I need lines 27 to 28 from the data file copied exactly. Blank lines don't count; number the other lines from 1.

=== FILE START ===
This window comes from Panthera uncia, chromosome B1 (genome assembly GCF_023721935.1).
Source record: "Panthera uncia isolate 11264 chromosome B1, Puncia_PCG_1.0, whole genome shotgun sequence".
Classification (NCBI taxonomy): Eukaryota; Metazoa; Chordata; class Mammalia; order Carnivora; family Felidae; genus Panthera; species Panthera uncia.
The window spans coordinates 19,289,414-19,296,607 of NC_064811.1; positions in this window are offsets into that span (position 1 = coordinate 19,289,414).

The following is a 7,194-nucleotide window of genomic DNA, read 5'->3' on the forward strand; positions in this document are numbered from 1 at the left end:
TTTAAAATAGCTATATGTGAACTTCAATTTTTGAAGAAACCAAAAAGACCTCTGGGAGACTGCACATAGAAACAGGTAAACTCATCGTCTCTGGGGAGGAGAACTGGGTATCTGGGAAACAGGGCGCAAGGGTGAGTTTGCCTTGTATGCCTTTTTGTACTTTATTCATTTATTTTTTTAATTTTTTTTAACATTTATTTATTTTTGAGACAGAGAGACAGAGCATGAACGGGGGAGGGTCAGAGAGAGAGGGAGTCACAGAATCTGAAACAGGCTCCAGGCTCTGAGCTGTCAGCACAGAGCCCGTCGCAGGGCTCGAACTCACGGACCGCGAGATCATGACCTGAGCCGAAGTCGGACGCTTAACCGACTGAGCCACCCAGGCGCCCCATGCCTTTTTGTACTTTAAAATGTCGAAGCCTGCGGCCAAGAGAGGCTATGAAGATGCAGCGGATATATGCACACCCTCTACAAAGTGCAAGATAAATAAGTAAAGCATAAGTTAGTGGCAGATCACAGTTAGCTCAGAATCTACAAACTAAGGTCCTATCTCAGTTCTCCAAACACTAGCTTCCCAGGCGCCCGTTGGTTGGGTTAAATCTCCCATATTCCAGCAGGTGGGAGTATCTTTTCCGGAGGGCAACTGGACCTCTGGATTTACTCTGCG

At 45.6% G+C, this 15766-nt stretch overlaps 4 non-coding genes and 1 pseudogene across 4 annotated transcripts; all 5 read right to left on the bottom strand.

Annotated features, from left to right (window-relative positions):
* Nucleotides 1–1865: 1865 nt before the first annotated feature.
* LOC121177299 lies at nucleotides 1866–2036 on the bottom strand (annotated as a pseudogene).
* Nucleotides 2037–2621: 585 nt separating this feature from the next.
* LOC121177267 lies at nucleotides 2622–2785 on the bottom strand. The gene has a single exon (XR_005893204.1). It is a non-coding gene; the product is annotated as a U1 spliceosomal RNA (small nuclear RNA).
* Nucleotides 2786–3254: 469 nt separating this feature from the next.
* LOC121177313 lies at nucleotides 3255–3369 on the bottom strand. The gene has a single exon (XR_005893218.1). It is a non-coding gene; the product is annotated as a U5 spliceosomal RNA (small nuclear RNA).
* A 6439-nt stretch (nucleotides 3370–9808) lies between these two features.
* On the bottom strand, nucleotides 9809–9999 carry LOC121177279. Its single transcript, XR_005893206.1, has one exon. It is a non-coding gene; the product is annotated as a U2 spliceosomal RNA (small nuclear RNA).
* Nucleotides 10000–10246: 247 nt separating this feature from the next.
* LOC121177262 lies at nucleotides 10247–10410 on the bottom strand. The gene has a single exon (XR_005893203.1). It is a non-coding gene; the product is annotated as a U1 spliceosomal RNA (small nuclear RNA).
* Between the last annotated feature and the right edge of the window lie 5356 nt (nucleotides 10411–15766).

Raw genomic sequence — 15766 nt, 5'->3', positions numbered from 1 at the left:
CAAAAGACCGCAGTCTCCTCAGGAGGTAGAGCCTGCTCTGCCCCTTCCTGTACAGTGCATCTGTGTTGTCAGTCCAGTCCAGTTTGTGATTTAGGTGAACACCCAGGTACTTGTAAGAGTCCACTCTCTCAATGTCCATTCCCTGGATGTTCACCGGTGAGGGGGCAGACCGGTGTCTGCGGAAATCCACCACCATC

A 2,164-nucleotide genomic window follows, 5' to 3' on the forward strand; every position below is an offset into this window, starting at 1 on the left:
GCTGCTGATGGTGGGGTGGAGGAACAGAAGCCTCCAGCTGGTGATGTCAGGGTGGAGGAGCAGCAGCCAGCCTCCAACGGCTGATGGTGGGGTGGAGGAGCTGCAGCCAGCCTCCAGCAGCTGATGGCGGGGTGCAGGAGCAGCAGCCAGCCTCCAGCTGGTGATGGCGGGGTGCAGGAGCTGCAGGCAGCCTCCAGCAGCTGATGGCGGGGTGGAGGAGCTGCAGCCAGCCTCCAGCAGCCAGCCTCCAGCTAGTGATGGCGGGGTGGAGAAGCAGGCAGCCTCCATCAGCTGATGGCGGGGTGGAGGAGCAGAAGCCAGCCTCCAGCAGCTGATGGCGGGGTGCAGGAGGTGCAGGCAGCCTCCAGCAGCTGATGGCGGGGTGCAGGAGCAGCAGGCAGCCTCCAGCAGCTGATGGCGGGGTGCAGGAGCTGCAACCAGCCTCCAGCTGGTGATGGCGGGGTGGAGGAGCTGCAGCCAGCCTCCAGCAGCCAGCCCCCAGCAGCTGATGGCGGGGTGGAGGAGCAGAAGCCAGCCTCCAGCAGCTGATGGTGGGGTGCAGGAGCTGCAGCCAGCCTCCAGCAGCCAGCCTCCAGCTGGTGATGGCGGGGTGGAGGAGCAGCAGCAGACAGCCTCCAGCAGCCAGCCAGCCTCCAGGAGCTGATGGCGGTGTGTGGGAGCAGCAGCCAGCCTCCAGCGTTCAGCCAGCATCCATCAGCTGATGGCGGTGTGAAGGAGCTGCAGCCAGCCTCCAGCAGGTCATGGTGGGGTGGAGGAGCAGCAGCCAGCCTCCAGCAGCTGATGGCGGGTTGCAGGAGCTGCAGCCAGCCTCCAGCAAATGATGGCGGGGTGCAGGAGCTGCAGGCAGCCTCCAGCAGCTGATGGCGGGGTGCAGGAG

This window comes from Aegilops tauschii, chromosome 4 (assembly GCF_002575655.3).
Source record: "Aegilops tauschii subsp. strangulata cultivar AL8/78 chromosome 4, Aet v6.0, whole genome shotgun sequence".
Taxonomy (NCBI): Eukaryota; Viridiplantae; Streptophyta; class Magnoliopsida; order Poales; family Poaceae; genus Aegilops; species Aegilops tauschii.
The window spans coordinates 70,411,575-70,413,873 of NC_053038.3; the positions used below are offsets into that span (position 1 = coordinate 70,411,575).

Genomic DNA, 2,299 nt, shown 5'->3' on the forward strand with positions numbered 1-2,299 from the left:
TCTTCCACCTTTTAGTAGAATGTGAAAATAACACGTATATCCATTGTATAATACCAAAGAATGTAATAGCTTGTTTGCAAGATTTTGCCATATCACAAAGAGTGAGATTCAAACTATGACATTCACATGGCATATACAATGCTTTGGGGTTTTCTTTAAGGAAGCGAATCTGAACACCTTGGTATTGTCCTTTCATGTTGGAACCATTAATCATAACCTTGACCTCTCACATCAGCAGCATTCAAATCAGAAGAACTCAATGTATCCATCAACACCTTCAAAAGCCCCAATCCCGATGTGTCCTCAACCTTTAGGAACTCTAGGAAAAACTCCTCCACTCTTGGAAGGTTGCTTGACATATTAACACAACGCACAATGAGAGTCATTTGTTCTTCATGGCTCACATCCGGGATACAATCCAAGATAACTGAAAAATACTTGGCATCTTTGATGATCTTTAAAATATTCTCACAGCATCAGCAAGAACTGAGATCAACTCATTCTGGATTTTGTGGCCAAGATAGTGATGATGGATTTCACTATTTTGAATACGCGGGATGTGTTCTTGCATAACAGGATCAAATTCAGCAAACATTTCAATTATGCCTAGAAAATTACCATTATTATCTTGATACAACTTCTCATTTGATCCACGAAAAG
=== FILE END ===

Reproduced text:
The window spans coordinates 70,411,575-70,413,873 of NC_053038.3; the positions used below are offsets into that span (position 1 = coordinate 70,411,575).

Genomic DNA, 2,299 nt, shown 5'->3' on the forward strand with positions numbered 1-2,299 from the left: